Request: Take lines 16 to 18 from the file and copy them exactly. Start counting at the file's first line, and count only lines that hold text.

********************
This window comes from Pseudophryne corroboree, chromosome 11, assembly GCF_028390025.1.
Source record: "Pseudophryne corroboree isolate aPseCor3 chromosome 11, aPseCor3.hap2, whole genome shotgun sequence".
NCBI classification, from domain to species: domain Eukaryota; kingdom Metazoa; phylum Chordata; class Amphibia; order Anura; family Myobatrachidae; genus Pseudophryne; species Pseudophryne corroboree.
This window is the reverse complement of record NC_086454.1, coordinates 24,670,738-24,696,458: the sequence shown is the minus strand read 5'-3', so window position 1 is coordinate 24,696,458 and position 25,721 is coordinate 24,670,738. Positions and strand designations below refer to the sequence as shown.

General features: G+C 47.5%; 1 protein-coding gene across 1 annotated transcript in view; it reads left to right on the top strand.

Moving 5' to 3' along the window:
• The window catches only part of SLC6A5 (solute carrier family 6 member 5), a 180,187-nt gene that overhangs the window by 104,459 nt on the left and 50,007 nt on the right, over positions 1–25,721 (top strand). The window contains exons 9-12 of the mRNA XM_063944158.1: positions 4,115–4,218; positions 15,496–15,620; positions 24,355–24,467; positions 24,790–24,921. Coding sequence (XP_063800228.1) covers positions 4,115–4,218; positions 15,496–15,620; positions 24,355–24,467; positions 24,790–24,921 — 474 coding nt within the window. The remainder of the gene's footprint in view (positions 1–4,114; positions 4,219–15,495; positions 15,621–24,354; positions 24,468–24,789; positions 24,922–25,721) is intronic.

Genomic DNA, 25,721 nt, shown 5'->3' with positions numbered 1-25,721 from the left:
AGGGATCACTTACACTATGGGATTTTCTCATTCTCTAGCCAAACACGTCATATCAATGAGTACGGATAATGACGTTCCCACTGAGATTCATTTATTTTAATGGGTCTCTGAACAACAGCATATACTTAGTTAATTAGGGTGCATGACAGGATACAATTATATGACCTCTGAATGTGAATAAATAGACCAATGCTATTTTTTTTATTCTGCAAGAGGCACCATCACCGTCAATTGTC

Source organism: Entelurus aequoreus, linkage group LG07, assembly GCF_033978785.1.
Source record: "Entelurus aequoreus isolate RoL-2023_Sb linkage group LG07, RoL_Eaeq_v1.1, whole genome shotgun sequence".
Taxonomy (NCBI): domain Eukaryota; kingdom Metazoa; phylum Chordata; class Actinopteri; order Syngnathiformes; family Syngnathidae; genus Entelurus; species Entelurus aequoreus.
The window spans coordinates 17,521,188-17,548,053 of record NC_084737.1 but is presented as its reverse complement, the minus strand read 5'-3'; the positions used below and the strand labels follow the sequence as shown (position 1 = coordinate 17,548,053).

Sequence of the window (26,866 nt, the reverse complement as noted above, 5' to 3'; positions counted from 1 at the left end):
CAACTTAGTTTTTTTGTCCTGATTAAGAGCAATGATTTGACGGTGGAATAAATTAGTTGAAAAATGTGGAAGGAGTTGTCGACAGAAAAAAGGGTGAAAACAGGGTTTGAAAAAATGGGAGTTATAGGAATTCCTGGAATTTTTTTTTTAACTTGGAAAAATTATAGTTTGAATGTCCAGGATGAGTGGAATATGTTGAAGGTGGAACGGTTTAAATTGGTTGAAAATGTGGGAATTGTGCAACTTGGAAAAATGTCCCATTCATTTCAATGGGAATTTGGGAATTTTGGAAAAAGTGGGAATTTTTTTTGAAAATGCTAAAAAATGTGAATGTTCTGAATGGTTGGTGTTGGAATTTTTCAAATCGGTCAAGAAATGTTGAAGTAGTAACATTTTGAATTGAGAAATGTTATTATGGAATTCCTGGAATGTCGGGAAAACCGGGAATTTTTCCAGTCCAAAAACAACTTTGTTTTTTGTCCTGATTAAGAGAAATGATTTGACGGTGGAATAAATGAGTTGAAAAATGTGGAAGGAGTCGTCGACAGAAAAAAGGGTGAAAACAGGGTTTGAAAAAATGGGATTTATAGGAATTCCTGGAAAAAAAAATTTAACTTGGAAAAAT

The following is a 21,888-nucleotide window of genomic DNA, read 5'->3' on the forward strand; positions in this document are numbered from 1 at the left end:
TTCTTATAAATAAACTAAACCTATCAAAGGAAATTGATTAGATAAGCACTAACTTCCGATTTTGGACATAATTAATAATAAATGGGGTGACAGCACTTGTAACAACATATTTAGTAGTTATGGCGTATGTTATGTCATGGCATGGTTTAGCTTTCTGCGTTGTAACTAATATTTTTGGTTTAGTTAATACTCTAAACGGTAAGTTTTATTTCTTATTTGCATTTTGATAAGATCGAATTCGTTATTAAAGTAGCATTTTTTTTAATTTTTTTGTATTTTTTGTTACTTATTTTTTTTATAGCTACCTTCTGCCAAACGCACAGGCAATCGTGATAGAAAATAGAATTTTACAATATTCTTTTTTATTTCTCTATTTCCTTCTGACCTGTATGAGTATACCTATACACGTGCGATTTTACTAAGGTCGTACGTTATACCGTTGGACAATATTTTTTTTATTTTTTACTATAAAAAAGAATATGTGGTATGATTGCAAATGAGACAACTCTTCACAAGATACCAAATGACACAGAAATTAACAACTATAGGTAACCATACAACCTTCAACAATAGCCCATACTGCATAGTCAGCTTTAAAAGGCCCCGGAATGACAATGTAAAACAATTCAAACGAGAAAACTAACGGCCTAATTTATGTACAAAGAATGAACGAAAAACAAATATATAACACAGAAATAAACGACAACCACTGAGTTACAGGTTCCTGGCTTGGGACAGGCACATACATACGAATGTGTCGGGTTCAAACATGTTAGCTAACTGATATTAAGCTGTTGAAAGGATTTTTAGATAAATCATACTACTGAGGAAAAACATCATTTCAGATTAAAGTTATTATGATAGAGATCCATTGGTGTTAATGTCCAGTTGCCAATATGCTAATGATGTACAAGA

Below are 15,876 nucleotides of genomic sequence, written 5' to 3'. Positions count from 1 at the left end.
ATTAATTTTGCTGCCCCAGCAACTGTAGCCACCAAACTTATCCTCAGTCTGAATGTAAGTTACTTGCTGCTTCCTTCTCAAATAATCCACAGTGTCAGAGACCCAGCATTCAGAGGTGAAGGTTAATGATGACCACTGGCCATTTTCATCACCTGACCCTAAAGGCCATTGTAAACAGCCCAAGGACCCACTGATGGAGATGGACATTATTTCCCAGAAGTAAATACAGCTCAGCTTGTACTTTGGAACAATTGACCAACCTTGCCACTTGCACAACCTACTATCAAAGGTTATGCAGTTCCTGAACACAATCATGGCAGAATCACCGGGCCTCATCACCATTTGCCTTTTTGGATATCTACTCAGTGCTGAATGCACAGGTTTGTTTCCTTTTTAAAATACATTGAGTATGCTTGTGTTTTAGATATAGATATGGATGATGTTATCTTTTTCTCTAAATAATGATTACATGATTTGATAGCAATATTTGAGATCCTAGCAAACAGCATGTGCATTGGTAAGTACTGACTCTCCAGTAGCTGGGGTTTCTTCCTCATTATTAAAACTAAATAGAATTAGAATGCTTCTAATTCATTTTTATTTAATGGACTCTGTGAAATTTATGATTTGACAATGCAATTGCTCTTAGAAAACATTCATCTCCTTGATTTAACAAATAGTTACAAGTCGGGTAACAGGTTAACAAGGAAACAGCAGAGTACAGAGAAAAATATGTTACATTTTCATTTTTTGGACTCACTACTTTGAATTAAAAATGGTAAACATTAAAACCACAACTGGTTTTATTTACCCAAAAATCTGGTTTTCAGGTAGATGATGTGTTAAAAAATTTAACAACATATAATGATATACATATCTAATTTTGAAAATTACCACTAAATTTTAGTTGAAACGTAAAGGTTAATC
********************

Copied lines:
The following is a 21,888-nucleotide window of genomic DNA, read 5'->3' on the forward strand; positions in this document are numbered from 1 at the left end:
TTCTTATAAATAAACTAAACCTATCAAAGGAAATTGATTAGATAAGCACTAACTTCCGATTTTGGACATAATTAATAATAAATGGGGTGACAGCACTTGTAACAACATATTTAGTAGTTATGGCGTATGTTATGTCATGGCATGGTTTAGCTTTCTGCGTTGTAACTAATATTTTTGGTTTAGTTAATACTCTAAACGGTAAGTTTTATTTCTTATTTGCATTTTGATAAGATCGAATTCGTTATTAAAGTAGCATTTTTTTTAATTTTTTTGTATTTTTTGTTACTTATTTTTTTTATAGCTACCTTCTGCCAAACGCACAGGCAATCGTGATAGAAAATAGAATTTTACAATATTCTTTTTTATTTCTCTATTTCCTTCTGACCTGTATGAGTATACCTATACACGTGCGATTTTACTAAGGTCGTACGTTATACCGTTGGACAATATTTTTTTTATTTTTTACTATAAAAAAGAATATGTGGTATGATTGCAAATGAGACAACTCTTCACAAGATACCAAATGACACAGAAATTAACAACTATAGGTAACCATACAACCTTCAACAATAGCCCATACTGCATAGTCAGCTTTAAAAGGCCCCGGAATGACAATGTAAAACAATTCAAACGAGAAAACTAACGGCCTAATTTATGTACAAAGAATGAACGAAAAACAAATATATAACACAGAAATAAACGACAACCACTGAGTTACAGGTTCCTGGCTTGGGACAGGCACATACATACGAATGTGTCGGGTTCAAACATGTTAGCTAACTGATATTAAGCTGTTGAAAGGATTTTTAGATAAATCATACTACTGAGGAAAAACATCATTTCAGATTAAAGTTATTATGATAGAGATCCATTGGTGTTAATGTCCAGTTGCCAATATGCTAATGATGTACAAGA

Below are 15,876 nucleotides of genomic sequence, written 5' to 3'. Positions count from 1 at the left end.